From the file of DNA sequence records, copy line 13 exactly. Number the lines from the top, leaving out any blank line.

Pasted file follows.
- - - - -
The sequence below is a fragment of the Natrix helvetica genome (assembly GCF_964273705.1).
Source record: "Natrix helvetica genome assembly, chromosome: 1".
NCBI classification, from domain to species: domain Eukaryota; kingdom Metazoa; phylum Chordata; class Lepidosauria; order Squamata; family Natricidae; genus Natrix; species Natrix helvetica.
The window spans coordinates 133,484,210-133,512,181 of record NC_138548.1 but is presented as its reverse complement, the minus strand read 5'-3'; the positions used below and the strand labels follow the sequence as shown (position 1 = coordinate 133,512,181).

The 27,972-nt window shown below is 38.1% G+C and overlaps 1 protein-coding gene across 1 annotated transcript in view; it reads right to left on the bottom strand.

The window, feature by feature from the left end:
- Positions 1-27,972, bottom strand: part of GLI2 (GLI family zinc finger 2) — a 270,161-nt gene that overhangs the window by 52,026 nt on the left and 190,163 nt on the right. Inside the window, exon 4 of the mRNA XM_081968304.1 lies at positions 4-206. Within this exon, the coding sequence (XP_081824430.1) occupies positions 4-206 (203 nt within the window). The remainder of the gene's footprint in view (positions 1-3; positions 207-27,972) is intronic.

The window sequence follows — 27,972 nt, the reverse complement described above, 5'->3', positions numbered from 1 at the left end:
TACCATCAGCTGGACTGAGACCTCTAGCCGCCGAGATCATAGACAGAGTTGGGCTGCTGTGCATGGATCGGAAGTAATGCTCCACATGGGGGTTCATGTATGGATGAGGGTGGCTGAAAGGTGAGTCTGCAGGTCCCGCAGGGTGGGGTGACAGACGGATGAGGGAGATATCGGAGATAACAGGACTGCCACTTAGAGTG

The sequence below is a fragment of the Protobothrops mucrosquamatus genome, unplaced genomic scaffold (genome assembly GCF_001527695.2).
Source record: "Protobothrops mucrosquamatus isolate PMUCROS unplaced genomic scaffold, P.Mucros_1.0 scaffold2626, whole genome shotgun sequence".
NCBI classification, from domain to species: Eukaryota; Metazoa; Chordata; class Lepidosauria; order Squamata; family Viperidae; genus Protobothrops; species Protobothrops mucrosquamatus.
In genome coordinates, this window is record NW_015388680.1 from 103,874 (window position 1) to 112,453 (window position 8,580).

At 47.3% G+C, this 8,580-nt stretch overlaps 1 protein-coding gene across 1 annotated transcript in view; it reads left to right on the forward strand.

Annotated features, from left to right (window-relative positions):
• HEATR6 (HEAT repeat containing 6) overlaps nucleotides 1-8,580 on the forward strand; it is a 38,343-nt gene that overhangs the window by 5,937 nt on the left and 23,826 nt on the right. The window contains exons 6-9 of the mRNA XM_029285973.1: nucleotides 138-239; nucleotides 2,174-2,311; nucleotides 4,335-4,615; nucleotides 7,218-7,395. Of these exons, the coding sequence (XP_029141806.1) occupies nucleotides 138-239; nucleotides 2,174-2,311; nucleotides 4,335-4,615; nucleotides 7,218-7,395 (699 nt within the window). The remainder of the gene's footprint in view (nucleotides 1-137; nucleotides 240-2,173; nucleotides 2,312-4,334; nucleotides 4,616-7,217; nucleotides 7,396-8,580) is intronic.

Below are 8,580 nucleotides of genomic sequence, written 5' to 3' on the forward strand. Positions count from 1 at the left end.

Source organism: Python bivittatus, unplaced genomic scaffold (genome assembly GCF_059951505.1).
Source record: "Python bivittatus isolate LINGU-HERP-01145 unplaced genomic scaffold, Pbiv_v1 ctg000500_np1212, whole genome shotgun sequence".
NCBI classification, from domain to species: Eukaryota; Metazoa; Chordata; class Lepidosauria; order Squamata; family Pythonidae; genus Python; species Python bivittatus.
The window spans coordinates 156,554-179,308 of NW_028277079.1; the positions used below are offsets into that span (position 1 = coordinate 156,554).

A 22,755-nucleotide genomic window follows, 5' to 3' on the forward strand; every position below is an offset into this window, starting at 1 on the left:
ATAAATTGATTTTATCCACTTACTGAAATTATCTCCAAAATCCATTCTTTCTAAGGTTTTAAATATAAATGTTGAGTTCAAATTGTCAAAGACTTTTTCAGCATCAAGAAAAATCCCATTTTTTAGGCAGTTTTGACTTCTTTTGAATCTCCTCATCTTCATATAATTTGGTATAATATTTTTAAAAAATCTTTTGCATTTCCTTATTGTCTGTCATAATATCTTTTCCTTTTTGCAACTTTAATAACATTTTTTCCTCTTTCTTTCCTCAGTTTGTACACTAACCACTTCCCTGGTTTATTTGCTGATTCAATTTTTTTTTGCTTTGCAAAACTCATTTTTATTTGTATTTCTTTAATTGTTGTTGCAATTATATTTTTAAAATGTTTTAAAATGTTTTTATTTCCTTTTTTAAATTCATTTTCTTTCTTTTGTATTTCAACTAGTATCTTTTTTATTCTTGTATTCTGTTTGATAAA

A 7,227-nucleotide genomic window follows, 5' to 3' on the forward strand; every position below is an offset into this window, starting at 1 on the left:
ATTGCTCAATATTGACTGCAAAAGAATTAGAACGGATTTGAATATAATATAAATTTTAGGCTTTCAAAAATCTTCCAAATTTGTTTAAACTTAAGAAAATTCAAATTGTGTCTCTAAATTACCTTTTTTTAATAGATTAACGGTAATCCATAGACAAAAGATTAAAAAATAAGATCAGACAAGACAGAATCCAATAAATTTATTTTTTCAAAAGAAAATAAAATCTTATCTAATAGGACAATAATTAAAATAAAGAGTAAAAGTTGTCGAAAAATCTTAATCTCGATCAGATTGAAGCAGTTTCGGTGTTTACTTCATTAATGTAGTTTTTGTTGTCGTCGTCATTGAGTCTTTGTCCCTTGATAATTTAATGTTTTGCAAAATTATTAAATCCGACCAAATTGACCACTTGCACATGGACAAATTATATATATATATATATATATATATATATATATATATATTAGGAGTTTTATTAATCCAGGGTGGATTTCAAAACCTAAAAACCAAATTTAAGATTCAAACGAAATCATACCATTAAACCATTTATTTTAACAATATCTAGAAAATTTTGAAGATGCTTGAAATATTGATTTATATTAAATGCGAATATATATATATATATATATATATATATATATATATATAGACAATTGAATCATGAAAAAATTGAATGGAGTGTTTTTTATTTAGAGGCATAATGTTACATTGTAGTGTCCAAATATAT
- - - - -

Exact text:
In genome coordinates, this window is record NW_015388680.1 from 103,874 (window position 1) to 112,453 (window position 8,580).